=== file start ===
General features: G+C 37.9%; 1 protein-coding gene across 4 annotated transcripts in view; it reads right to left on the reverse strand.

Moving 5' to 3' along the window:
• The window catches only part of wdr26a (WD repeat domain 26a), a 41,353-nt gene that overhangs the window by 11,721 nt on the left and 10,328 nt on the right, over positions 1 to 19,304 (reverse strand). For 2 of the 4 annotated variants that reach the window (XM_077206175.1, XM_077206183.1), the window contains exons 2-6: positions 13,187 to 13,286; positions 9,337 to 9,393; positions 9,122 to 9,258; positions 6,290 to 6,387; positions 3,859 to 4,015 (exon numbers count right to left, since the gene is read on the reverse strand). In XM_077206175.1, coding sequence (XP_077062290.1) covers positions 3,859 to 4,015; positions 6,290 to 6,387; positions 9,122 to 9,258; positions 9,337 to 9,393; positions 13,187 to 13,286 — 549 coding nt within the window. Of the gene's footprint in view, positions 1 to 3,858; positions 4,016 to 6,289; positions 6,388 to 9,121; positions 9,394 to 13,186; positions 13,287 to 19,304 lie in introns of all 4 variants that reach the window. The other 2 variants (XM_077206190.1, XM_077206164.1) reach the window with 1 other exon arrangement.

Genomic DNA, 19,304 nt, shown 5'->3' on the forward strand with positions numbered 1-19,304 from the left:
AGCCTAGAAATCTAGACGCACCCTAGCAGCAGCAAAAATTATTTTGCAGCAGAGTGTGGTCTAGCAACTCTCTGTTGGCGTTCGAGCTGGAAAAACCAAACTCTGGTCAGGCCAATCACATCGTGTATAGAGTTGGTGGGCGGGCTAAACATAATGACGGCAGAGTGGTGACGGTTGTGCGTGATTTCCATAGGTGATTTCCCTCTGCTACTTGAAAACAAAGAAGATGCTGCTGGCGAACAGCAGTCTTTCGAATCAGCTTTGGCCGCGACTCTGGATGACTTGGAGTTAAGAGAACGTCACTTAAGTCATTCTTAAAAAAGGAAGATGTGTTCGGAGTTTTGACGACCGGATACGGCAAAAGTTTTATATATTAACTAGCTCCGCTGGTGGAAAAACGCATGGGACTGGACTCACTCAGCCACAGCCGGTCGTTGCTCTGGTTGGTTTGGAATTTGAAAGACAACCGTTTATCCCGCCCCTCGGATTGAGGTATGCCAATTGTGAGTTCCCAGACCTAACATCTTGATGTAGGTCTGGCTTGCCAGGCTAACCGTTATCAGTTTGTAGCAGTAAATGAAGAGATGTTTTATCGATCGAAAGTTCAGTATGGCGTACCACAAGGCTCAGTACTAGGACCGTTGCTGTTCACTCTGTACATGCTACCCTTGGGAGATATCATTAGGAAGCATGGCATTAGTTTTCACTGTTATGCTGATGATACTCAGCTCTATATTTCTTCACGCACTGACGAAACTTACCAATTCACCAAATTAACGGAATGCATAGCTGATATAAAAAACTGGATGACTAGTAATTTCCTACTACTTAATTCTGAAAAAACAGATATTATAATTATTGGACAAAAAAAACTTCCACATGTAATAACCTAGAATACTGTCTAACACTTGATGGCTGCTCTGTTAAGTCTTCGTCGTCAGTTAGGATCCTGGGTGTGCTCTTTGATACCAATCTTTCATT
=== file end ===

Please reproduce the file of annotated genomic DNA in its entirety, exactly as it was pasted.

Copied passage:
General features: G+C 37.9%; 1 protein-coding gene across 4 annotated transcripts in view; it reads right to left on the reverse strand.

Moving 5' to 3' along the window:
• The window catches only part of wdr26a (WD repeat domain 26a), a 41,353-nt gene that overhangs the window by 11,721 nt on the left and 10,328 nt on the right, over positions 1 to 19,304 (reverse strand). For 2 of the 4 annotated variants that reach the window (XM_077206175.1, XM_077206183.1), the window contains exons 2-6: positions 13,187 to 13,286; positions 9,337 to 9,393; positions 9,122 to 9,258; positions 6,290 to 6,387; positions 3,859 to 4,015 (exon numbers count right to left, since the gene is read on the reverse strand). In XM_077206175.1, coding sequence (XP_077062290.1) covers positions 3,859 to 4,015; positions 6,290 to 6,387; positions 9,122 to 9,258; positions 9,337 to 9,393; positions 13,187 to 13,286 — 549 coding nt within the window. Of the gene's footprint in view, positions 1 to 3,858; positions 4,016 to 6,289; positions 6,388 to 9,121; positions 9,394 to 13,186; positions 13,287 to 19,304 lie in introns of all 4 variants that reach the window. The other 2 variants (XM_077206190.1, XM_077206164.1) reach the window with 1 other exon arrangement.

Genomic DNA, 19,304 nt, shown 5'->3' on the forward strand with positions numbered 1-19,304 from the left:
AGCCTAGAAATCTAGACGCACCCTAGCAGCAGCAAAAATTATTTTGCAGCAGAGTGTGGTCTAGCAACTCTCTGTTGGCGTTCGAGCTGGAAAAACCAAACTCTGGTCAGGCCAATCACATCGTGTATAGAGTTGGTGGGCGGGCTAAACATAATGACGGCAGAGTGGTGACGGTTGTGCGTGATTTCCATAGGTGATTTCCCTCTGCTACTTGAAAACAAAGAAGATGCTGCTGGCGAACAGCAGTCTTTCGAATCAGCTTTGGCCGCGACTCTGGATGACTTGGAGTTAAGAGAACGTCACTTAAGTCATTCTTAAAAAAGGAAGATGTGTTCGGAGTTTTGACGACCGGATACGGCAAAAGTTTTATATATTAACTAGCTCCGCTGGTGGAAAAACGCATGGGACTGGACTCACTCAGCCACAGCCGGTCGTTGCTCTGGTTGGTTTGGAATTTGAAAGACAACCGTTTATCCCGCCCCTCGGATTGAGGTATGCCAATTGTGAGTTCCCAGACCTAACATCTTGATGTAGGTCTGGCTTGCCAGGCTAACCGTTATCAGTTTGTAGCAGTAAATGAAGAGATGTTTTATCGATCGAAAGTTCAGTATGGCGTACCACAAGGCTCAGTACTAGGACCGTTGCTGTTCACTCTGTACATGCTACCCTTGGGAGATATCATTAGGAAGCATGGCATTAGTTTTCACTGTTATGCTGATGATACTCAGCTCTATATTTCTTCACGCACTGACGAAACTTACCAATTCACCAAATTAACGGAATGCATAGCTGATATAAAAAACTGGATGACTAGTAATTTCCTACTACTTAATTCTGAAAAAACAGATATTATAATTATTGGACAAAAAAAACTTCCACATGTAATAACCTAGAATACTGTCTAACACTTGATGGCTGCTCTGTTAAGTCTTCGTCGTCAGTTAGGATCCTGGGTGTGCTCTTTGATACCAATCTTTCATT